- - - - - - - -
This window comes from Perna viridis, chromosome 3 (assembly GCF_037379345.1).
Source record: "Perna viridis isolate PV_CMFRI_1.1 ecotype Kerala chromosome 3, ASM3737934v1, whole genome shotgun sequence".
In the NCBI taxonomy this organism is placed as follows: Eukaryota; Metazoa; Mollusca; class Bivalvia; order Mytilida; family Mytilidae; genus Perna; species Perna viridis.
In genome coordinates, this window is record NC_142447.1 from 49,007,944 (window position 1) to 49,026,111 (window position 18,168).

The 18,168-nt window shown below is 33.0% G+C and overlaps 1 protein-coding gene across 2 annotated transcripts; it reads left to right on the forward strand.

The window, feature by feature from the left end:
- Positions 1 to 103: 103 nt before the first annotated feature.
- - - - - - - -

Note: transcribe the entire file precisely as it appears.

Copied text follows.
This window comes from Perna viridis, chromosome 3 (assembly GCF_037379345.1).
Source record: "Perna viridis isolate PV_CMFRI_1.1 ecotype Kerala chromosome 3, ASM3737934v1, whole genome shotgun sequence".
In the NCBI taxonomy this organism is placed as follows: Eukaryota; Metazoa; Mollusca; class Bivalvia; order Mytilida; family Mytilidae; genus Perna; species Perna viridis.
In genome coordinates, this window is record NC_142447.1 from 49,007,944 (window position 1) to 49,026,111 (window position 18,168).

The 18,168-nt window shown below is 33.0% G+C and overlaps 1 protein-coding gene across 2 annotated transcripts; it reads left to right on the forward strand.

The window, feature by feature from the left end:
- Positions 1 to 103: 103 nt before the first annotated feature.